One thing driving the desire for a rapid reopening of society is a sense that many businesses can’t last much longer. A cabinet minister warns: ‘Even with all the schemes, businesses are running out of money… If we’re in lockdown much past Easter, people are going to go nuts.’
Another factor is concern about the societal damage done by school closures. Tories are already angry that Scottish primaries will start to return before English ones. There is a strong mood on the back benches, not calmed by the Education Secretary’s parliamentary allies, that all year groups must return to school on 8 March.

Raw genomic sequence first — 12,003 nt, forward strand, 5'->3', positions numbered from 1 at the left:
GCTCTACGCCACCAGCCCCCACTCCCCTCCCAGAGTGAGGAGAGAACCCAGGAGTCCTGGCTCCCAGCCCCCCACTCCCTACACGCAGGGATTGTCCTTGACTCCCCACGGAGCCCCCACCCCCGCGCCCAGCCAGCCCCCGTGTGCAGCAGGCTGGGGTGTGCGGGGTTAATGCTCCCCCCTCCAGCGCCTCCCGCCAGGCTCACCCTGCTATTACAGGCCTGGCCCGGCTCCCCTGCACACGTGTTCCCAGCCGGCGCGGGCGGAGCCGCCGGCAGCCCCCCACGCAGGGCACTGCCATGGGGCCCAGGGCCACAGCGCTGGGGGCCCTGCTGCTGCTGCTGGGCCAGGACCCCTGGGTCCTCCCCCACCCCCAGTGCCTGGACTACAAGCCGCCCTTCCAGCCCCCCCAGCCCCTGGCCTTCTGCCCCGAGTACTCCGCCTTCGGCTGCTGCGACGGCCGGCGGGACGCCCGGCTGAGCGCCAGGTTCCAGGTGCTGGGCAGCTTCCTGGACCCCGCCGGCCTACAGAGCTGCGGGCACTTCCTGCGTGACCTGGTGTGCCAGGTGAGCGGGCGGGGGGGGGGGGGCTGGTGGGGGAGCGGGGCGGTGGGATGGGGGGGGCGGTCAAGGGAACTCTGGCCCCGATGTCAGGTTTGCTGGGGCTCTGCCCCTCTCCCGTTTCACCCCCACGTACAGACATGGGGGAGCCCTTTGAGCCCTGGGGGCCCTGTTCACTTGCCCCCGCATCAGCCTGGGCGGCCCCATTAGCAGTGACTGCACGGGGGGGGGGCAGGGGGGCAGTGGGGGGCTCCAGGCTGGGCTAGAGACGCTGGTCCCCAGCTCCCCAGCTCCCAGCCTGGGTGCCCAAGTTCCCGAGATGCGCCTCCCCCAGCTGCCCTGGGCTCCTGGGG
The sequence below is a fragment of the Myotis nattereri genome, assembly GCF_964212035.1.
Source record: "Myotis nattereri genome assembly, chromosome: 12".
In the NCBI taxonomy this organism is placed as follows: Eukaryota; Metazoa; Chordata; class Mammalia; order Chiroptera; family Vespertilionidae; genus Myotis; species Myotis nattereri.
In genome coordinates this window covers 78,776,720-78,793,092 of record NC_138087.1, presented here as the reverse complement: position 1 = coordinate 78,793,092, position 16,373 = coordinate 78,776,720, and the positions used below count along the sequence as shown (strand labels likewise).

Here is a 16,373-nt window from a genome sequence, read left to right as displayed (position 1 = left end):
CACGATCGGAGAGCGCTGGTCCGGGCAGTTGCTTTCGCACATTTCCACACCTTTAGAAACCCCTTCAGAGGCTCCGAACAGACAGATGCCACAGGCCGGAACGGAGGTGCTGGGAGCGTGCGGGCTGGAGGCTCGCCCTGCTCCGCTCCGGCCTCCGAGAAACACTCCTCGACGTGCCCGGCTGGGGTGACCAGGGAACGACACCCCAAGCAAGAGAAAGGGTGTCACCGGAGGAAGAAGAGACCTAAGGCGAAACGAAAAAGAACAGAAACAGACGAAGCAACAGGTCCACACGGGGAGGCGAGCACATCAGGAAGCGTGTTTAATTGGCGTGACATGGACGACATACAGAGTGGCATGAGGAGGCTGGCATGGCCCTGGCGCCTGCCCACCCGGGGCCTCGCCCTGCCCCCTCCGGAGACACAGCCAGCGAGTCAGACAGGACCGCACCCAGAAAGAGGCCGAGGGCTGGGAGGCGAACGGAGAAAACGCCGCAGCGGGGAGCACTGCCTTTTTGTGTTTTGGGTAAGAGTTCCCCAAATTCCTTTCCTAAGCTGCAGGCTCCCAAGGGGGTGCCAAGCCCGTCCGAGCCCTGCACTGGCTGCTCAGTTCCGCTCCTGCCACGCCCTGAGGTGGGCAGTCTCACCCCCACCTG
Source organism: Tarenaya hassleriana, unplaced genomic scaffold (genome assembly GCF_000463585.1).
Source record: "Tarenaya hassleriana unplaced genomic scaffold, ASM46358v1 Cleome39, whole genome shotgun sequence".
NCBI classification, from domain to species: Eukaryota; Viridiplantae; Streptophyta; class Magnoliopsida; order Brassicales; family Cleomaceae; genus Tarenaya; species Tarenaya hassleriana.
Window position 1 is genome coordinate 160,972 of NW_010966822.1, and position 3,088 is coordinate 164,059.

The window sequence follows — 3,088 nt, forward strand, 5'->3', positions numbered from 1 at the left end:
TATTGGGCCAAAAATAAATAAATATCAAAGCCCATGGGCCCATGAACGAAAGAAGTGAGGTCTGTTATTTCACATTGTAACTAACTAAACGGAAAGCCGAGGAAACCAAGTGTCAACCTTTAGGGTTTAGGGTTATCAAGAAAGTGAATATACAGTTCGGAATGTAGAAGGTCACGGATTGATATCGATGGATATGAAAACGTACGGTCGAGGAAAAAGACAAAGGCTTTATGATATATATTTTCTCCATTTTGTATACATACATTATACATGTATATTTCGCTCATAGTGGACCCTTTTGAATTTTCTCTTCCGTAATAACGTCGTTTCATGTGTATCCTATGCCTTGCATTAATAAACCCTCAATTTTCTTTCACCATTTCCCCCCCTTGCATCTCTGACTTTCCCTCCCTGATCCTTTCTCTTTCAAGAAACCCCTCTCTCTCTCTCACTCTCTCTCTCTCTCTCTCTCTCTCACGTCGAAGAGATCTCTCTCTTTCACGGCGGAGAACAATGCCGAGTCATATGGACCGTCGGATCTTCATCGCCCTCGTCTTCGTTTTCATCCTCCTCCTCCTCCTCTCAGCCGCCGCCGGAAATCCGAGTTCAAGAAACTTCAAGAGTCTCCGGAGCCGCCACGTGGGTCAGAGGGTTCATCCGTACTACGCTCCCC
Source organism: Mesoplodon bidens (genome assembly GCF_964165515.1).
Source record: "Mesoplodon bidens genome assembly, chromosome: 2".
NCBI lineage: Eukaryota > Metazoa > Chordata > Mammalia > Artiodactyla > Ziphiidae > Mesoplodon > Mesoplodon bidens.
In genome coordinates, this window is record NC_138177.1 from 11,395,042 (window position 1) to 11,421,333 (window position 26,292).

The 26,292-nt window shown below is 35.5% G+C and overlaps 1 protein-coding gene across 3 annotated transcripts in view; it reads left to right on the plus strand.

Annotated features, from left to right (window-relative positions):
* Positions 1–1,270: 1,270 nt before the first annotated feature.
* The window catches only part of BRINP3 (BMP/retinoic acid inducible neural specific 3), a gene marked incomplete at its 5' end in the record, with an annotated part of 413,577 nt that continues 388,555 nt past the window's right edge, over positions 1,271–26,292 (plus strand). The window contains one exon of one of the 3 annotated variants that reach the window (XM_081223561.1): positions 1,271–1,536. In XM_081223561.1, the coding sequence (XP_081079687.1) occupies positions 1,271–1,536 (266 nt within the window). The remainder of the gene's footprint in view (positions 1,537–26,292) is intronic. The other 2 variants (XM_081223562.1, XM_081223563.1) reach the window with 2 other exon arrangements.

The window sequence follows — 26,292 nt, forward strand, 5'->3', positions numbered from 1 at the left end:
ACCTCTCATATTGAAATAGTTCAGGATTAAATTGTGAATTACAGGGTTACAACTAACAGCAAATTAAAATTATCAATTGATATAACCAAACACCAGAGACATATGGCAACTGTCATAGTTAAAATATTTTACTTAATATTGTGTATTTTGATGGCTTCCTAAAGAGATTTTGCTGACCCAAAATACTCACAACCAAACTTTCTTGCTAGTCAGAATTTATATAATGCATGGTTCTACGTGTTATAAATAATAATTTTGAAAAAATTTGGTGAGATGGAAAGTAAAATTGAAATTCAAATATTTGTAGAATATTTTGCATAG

The news that the Oxford vaccine may reduce transmission by two thirds is extremely significant. If this finding holds up, then it creates the possibility of a more comprehensive and rapid easing of the lockdown. Worries about vaccine-resilient variants mean that it is probable foreign travel will still be tightly controlled. But domestically, there could be a return to normality.
The success of Britain’s vaccine programme has improved the mood on the Tory benches and stopped the nascent grumbling against Johnson. But Tory MPs regard vaccination as a means to an end — the quickest way to reopen society and the economy. They will be impatient to see that happen.